As an HR practitioner with more than 35 years of experience in benefits design, I often wonder if there was an easier way to administer health care in our country. I quickly talk myself out of that thinking, especially working in California.
Since the Affordable Care Act (ACA) repeal and replace efforts are off the table for the foreseeable future, there’s a new health care debate taking shape in the Halls of the Capitol in Washington, DC. A plan that would mirror a Medicare-for-all is in the works in Congress and is gaining traction among lawmakers.
The U.S. has long since been the land of employer-sponsored plans. California was at the fore-front of the HMO movement, and you can’t move anywhere in California without running into an HMO. As traditional PPO plans dissolve for the new wave of High Deductible plans (or consumer driven plans), plus as states regulate insurance differently, would the U.S. ever be able to be united in one health care system? Given that the country is still divided about the overtime provisions, something more complicated like health care would take years (or decades?) to debate, let alone implement.
As we think about employer sponsored plans, they are more expansive, have a wider range of coverage, and provide employers with flexibility. Tailoring coverage to an employee population is one of the hallmarks of choice in employer sponsored health care. In return employees have choice with regard to providers or primary care physicians and have access that can been seen as over-arching for services from hospital choice and durable medical equipment, i.e. crutches, walkers, and CPAP units.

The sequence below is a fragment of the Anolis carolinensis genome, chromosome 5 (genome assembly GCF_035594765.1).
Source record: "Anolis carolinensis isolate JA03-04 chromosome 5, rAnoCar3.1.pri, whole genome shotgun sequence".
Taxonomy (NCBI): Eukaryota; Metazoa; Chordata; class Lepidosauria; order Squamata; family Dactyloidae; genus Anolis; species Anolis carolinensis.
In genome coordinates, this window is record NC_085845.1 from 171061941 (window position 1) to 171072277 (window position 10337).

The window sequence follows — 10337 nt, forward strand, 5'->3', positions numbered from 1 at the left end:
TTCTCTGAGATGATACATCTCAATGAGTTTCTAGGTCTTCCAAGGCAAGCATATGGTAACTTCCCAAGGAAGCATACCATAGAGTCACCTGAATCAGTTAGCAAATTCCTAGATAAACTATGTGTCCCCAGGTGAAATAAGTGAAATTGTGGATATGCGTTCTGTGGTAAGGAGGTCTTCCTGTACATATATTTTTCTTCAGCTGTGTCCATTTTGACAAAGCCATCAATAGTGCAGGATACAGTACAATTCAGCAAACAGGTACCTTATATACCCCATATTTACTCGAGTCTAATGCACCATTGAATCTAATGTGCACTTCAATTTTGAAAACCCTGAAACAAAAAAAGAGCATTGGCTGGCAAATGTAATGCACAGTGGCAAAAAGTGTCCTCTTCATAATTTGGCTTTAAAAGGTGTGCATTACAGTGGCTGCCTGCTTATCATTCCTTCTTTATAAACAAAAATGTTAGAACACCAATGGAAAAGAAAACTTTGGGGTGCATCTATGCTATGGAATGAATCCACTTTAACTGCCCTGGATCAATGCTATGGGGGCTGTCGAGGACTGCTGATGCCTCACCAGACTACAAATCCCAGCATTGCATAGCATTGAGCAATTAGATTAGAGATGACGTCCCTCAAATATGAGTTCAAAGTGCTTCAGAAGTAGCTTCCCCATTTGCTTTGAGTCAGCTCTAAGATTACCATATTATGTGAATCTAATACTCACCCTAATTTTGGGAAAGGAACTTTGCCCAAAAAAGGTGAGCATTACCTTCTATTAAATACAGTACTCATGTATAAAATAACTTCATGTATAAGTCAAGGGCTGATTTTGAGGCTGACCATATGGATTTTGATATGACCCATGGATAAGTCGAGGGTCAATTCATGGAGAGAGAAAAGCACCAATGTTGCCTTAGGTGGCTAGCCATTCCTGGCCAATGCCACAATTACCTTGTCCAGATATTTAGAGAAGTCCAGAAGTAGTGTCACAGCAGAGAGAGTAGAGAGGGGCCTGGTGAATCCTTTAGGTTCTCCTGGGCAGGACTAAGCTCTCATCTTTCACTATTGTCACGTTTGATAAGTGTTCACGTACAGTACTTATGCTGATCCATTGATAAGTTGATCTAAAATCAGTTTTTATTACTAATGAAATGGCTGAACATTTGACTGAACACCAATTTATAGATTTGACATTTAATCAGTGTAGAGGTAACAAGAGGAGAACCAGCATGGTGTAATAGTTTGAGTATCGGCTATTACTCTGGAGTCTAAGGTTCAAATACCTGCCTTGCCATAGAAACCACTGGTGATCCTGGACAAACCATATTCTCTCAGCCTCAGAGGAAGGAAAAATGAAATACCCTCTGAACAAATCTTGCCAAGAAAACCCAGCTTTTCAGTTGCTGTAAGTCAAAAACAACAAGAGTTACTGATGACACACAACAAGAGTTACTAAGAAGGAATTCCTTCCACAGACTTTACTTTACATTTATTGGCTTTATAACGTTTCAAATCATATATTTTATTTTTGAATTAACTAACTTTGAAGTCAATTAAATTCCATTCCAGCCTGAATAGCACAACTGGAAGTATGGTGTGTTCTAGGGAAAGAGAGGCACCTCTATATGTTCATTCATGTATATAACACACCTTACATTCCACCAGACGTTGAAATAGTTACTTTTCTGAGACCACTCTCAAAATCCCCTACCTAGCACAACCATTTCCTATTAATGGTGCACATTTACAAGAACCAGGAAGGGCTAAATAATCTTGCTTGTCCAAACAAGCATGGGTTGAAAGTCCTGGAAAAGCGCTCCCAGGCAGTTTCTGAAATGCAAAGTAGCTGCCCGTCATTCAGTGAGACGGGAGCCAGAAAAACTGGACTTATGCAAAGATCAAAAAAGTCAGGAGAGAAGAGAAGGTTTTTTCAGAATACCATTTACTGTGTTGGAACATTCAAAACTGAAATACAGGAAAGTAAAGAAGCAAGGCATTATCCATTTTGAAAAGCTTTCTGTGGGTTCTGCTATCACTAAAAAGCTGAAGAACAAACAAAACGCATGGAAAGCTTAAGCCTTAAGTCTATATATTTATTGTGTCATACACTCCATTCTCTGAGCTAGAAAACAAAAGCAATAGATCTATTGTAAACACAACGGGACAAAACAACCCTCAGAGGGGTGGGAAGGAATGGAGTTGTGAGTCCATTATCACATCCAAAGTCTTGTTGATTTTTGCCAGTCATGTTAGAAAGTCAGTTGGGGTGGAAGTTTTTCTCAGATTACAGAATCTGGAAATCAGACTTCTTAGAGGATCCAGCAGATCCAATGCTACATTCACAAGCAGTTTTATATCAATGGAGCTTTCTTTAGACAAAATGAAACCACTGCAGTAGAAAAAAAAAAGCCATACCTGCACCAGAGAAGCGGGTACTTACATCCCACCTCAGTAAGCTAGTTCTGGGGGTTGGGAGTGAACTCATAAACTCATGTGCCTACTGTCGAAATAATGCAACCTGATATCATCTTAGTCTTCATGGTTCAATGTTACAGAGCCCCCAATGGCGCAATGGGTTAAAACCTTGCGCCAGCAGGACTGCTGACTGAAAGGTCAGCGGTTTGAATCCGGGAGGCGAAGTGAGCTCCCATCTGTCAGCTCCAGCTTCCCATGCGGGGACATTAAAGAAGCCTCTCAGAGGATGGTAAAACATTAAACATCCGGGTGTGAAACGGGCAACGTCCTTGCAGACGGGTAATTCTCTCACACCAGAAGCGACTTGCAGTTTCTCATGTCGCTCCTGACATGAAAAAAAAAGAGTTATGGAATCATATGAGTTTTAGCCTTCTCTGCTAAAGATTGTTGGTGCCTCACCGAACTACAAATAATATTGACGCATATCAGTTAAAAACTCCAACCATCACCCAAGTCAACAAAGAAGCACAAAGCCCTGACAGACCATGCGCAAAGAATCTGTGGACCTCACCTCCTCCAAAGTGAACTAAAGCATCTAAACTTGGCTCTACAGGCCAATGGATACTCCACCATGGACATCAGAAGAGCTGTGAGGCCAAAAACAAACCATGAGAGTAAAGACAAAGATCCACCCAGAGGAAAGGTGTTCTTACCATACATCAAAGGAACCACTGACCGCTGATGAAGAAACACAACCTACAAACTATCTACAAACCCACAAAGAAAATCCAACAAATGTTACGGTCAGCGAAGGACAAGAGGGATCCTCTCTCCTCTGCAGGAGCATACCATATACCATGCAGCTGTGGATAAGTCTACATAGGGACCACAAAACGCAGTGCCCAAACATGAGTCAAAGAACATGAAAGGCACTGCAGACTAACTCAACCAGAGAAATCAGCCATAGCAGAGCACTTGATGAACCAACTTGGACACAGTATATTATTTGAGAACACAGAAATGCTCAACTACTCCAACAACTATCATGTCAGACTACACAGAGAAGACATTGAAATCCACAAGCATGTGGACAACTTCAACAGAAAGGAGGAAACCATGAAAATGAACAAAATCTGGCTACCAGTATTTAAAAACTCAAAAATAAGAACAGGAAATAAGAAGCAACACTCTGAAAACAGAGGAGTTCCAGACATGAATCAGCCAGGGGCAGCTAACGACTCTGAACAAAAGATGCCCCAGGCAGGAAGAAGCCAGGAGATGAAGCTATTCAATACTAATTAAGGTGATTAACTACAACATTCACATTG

My concern about a government-sponsored or a Medicare-type-plan-for-all stems from watching my own parents now navigate Medicare in their retirement years. Medicare is not expansive and does not offer comprehensive benefits that is covered in a traditional (or more expansive) employer-sponsored-plan. I’ve seen my parents and retired employees add Medi-gap coverage (to cover things like crutches) plus a supplemental policy to cover what they traditionally were accustomed to receiving in their employer-sponsored plans prior to retirement, such as low office co-pays. Frequently, adding a pharmacy plan or increasing coverage in Medicare Part D is necessary as a person ages and require more medical services. If a person had Medicare only, the number of hospitalization days is shorter, and health care becomes more cost prohibitive because the out of pocket costs can drive a person to not advocate for their own well-being. Medicare can be bureaucratic where access is granted for some and denied for others. Appeals can be costly and detrimental. Ultimately, this will reduce access to health care and discourage Americans from seeking medical attention, until the situation is dire.
Finally, who would pay for government-sponsored-health-care, I can only imagine a new type of tax to do so. What would you prefer? Me? I prefer to stay the course with current employer sponsored plans.